Patrol car chases also dangerous, say police reports

Police in Palo Alto, California will no longer use Tasers to try and stop cyclists, after a review of an incident in which the electrical stun gun was used on a rider who ran a stop sign.

The San Jose Mercury-News reports that the only use of a taser by Palo Alto police in 2012 was an attempt to stop a 16-year-old male who was spotted riding through a stop sign. Police later learned he was riding a stolen bike.

An independent police auditor’s report agreed with an a police department internal review that a Taser should not have been used to try and stop the boy.

“Had the attempted use been successful, the result may have been unduly serious injury,” said the independent auditors, Michael Gennaco and Stephen Connolly.

The suspect was pursued by a training officer and his trainee, who split up to try and stop him. The training officer gave chase on foot while the trainee used a patrol car.

The training officer fired his Taser at the boy as he rode at and past him, according to the report. The trainee drove alongside the rider, braked and blocked him, knocking him to the ground. There was evidence the boy collided with the patrol car, the report said.

The boy said the Taser had hit him on the left wrist but had no effect.

The internal review into the incident concluded that the officers were justified in using some level of force to stop the boy but not a Tasers.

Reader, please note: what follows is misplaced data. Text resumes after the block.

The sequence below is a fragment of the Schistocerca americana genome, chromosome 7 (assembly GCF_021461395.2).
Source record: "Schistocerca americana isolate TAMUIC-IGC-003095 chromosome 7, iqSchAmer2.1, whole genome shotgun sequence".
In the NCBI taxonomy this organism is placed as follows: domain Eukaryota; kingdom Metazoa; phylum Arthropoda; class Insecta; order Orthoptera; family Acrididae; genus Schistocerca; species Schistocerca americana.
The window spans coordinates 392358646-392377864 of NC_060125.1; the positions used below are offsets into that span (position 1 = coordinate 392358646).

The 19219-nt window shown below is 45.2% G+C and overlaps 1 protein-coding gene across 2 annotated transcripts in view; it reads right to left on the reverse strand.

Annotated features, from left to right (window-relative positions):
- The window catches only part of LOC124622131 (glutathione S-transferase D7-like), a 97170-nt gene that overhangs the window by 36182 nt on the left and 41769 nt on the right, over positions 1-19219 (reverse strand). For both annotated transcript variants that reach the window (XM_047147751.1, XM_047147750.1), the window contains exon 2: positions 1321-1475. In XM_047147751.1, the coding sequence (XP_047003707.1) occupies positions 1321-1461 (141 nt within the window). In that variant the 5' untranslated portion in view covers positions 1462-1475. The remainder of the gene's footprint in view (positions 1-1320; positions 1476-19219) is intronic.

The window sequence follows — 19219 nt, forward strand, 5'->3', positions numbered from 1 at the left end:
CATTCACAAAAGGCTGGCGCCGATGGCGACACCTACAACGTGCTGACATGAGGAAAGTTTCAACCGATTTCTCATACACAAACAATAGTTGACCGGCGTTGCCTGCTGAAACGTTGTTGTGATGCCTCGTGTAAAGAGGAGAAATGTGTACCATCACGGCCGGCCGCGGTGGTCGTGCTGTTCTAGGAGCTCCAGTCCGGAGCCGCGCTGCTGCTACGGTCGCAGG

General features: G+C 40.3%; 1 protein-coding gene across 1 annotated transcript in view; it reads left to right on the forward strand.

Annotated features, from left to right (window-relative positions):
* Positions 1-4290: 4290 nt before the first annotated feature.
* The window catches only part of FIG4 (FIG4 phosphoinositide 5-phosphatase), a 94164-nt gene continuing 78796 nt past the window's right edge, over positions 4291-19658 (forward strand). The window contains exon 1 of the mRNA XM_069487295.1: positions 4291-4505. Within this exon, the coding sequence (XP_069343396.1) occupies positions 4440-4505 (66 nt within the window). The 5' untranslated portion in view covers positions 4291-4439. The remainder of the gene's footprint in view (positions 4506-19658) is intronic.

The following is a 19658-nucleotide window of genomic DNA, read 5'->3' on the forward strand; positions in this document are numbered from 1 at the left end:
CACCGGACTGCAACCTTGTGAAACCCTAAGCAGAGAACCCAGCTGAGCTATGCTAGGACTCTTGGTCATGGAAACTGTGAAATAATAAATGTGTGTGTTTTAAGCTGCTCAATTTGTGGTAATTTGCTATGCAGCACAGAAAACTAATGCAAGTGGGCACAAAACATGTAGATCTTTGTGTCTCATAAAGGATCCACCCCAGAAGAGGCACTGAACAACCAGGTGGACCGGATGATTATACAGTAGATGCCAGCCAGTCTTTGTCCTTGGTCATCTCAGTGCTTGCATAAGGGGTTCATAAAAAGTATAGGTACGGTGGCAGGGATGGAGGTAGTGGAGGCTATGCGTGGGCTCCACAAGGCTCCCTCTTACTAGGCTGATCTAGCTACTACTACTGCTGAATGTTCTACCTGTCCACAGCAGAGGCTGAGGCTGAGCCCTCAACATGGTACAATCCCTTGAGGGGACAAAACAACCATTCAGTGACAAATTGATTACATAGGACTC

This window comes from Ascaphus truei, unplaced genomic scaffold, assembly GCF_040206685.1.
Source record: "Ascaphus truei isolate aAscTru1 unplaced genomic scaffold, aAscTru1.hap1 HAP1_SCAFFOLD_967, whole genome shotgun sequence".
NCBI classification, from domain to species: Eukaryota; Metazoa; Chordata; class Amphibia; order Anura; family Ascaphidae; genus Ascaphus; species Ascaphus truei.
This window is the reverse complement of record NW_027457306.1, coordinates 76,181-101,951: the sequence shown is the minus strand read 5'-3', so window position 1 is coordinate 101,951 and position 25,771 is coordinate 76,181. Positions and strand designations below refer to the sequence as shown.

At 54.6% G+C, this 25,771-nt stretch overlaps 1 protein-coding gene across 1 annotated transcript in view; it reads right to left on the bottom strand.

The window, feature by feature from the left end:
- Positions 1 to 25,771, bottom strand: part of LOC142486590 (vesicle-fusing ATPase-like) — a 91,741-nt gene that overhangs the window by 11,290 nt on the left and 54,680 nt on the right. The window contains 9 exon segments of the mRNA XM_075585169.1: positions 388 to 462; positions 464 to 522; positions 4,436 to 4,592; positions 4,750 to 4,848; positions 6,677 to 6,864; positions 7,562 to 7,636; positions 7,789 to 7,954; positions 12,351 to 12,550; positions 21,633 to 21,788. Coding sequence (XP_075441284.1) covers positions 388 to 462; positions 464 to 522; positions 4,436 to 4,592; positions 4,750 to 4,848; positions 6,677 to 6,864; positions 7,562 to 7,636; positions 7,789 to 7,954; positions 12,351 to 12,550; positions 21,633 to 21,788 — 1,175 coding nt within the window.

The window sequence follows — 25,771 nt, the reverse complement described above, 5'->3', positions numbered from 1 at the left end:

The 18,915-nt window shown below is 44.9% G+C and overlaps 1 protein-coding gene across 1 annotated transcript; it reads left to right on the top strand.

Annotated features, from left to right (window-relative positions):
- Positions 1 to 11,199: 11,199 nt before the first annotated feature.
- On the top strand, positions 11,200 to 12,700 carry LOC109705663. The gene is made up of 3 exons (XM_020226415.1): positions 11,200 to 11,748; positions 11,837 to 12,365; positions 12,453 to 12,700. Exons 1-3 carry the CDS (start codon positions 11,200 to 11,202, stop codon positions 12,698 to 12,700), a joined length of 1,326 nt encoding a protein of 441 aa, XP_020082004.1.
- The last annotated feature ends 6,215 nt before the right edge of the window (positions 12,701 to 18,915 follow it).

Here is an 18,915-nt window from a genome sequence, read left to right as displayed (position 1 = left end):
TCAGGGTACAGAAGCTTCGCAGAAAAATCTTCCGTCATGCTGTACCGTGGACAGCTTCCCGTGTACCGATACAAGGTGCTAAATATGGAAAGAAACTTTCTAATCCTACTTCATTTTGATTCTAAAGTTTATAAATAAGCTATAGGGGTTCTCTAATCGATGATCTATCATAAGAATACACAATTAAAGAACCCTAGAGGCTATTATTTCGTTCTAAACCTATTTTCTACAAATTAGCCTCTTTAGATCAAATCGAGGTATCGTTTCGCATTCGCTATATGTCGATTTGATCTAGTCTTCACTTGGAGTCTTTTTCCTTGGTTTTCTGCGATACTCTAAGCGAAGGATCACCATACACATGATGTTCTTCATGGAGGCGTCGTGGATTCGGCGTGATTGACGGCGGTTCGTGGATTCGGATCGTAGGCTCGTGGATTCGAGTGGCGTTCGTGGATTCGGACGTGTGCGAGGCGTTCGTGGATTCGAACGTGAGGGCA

“The review noted that since the Taser is designed to incapacitate the individual, a cyclist who loses muscle control as a result of a successful Taser deployment could foreseeably end up injured because of a fall,” Gennaco and Connolly said.

There has also been discussion within Palo Alto Police Department about the best way to stop fleeing cyclists. The internal review of this incident and the independent report pointed out that it’s dangerous to use a patrol car to pursue or stop a cyclist.

Gennaco and Connolly said they reviewed a case in a different agency in which a fleeing cyclist was killed by a patrol car.

“This is a tactical question that many agencies have struggles with, but have not clearly resolved,” they said.

Our official grumpy Northerner, John has been riding bikes for over 30 years since discovering as an uncoordinated teen that a sport could be fun if it didn't require you to catch a ball or get in the way of a hulking prop forward.

Road touring was followed by mountain biking and a career racing in the mud that was as brief as it was unsuccessful.

Somewhere along the line came the discovery that he could string a few words together, followed by the even more remarkable discovery that people were mug enough to pay for this rather than expecting him to do an honest day's work. He's pretty certain he's worked for even more bike publications than Mat Brett.

The inevitable 30-something MAMIL transition saw him shift to skinny tyres and these days he lives in Cambridge where the lack of hills is more than made up for by the headwinds.